This Initiative Makes Good use of Glass

Students create a start-up after party cleanup mishap.




It seems inspiration strikes when you least expect it. The compulsion to “do good” and contribute to the planet, can spring to mind in the most unlikely of circumstances.

At least, that’s what happened to Abhiudai Mishra, an Indian-born student at the University of British Columbia in Vancouver. The Udaipur Times reports that Mishra founded a start-up company called Mosa, to recycle glassware and bottles following inspiration after a night of partying.

Inspired by a broken bottle
Vancouver is Awesome explains, Mosa was created following a mishap while cleaning up after a house party. Mishra was picking up alcohol bottles after an evening partying with friends, when he dropped a bottle.

The glass bottle shattered on the floor. As Mishra swept up the glass, he wondered, "Where does this go after the bottle is broken?" After researching, Mishra learned that 77% of glass bottles, even those that are put in a recycling bin, end up in landfills after the glass breaks.

Mishra and his co-founder, Prishita Agarwal, started brainstorming how glass could be rescued from landfills and upcycled. They spent hours on Youtube, looking at ways to cut glass using materials like a lighter and ice. “"We used to sit in my apartment, five to six hours a day trying to figure out how exactly we can cut these bottles and make something out of them," Mishra told Vancouver is Awesome. 

Recycled glass YVR
Once they learned how to neatly cut and create all sorts of new items from old glass, Mishra, Agarwal, and few other peers founded a start-up called Rescued Glass YVR. 

The group browsed beach cleanups and food establishments to gather used glass bottles, which they turned into a variety of platters, candles, glasses, and other items in their microfactory.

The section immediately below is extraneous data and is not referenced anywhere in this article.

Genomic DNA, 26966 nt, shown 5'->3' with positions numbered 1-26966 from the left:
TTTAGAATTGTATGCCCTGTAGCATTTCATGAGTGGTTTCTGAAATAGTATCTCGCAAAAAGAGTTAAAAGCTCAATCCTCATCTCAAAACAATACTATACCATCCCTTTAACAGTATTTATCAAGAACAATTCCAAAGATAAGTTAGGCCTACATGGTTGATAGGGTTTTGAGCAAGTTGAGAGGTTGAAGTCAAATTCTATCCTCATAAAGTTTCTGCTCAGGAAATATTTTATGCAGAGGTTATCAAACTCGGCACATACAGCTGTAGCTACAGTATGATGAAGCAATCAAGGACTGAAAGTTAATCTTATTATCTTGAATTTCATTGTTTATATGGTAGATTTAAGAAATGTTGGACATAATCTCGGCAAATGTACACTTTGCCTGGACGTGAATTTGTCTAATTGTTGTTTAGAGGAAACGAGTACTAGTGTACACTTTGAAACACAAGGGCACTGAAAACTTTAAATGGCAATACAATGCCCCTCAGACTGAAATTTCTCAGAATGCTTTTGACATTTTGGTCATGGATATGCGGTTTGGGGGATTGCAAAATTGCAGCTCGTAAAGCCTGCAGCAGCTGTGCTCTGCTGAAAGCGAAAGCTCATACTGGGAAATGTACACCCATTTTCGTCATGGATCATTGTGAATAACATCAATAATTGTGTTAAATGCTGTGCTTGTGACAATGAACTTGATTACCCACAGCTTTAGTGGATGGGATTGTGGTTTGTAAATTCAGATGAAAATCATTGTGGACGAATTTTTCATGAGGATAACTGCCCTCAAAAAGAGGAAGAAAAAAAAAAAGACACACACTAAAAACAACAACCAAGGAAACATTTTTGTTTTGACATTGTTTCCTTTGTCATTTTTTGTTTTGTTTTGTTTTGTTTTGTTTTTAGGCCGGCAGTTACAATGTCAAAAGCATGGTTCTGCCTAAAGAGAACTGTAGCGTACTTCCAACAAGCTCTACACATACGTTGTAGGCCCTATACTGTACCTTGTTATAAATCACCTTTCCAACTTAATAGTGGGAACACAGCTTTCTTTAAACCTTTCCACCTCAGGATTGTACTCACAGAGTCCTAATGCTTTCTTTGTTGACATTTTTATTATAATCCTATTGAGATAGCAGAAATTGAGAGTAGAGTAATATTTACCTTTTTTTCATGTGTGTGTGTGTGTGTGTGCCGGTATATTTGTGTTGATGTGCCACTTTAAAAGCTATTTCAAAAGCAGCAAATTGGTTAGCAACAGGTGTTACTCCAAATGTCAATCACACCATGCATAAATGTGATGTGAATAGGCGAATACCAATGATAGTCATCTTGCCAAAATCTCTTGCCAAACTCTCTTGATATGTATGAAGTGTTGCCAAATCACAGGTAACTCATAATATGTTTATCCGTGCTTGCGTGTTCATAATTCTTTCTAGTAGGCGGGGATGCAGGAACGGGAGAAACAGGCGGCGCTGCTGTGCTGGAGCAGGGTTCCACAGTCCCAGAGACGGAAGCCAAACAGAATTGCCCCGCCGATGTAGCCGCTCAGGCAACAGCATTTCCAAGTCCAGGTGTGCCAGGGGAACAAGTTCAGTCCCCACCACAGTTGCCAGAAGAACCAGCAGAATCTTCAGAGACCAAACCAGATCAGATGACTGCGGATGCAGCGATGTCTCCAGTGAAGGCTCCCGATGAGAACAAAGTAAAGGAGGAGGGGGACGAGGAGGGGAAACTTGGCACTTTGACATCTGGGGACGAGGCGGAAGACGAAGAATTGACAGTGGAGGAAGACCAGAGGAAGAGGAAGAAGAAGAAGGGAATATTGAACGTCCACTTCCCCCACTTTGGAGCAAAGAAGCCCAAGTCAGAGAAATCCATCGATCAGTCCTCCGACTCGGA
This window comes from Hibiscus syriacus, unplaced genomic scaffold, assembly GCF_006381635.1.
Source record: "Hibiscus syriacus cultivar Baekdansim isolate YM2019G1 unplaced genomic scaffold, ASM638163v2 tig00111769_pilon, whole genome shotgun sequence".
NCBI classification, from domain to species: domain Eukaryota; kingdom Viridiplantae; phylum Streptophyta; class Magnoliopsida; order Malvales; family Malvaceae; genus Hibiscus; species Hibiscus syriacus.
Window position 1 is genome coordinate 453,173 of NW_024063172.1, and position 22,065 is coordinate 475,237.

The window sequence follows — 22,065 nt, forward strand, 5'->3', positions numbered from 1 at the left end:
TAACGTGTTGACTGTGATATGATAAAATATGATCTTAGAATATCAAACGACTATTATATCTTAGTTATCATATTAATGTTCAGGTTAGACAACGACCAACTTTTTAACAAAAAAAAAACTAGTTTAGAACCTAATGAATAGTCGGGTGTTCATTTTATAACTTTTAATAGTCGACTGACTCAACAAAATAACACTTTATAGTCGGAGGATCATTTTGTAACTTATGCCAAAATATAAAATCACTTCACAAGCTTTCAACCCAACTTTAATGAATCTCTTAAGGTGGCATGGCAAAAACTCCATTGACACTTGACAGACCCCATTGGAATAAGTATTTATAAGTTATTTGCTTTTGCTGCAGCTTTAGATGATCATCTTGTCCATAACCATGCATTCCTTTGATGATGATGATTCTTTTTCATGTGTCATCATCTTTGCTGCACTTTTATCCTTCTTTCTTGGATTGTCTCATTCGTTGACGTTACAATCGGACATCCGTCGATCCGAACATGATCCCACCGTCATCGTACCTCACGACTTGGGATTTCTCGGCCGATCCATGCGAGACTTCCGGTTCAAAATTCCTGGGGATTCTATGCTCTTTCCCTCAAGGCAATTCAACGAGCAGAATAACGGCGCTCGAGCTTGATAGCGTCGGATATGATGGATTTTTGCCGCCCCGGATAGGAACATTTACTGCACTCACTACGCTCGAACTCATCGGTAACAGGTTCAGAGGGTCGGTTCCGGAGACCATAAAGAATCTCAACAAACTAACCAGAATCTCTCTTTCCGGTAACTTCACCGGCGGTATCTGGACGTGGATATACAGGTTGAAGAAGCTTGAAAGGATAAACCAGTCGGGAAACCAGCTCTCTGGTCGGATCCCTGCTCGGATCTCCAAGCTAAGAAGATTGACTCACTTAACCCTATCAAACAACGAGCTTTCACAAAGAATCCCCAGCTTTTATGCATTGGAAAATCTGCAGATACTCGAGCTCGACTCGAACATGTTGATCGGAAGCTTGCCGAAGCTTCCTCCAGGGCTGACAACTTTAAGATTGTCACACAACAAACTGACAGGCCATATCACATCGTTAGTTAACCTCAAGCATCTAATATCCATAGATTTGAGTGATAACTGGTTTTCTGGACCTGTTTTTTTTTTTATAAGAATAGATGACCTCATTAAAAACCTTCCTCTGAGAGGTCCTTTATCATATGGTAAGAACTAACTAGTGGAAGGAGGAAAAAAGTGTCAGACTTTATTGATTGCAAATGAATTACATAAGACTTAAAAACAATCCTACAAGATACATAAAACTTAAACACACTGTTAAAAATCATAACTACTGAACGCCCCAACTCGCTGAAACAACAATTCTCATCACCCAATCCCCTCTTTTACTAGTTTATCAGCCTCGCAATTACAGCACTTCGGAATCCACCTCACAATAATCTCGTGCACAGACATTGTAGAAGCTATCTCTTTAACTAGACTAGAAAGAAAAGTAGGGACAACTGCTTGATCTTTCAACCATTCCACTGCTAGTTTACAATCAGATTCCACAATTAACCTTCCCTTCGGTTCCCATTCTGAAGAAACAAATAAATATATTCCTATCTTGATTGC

When they peddled these items to local businesses, they got positive feedback. "It turns out that people were really enjoying it," explains Mishra. "They like the product. They like the process. They love the story." 

Founding Mosa
The student start-up built a name for itself and grew in size, Richmond News shares. By the end of 2022, it had a team of nearly two dozen students and had already succeeded in rescuing more than 6,000 bottles. That’s when Rescued Glass YVR decided to rebrand and come back bigger. 

The business renamed themselves Mosa. Mishra tells Vancouver is Awesome, "In those house parties the alcohol that we were drinking was Mosa. The name really helps us when we are thinking about larger conversations.” 

“It's always important that you remember where you're coming from and where the process of this entire idea even started," he elaborates.

In addition to producing beautiful decor items and saving glass from landfills, Mosa has inspired other Vancouverites to get involved in making the world a better place. Michael Jin, a member of the Mosa team shared that "People genuinely care and it almost activates a piece of them that wants to make a difference and wants to make a change," he says.

According to Richmond News, glass manufacturing is responsible for 86 million tons of carbon emissions yearly, in addition to the garbage glass that ends up in landfills. Mosa is turning trash to treasure, and inspiring others to do so as well. All because of a little inspiration after a college party.

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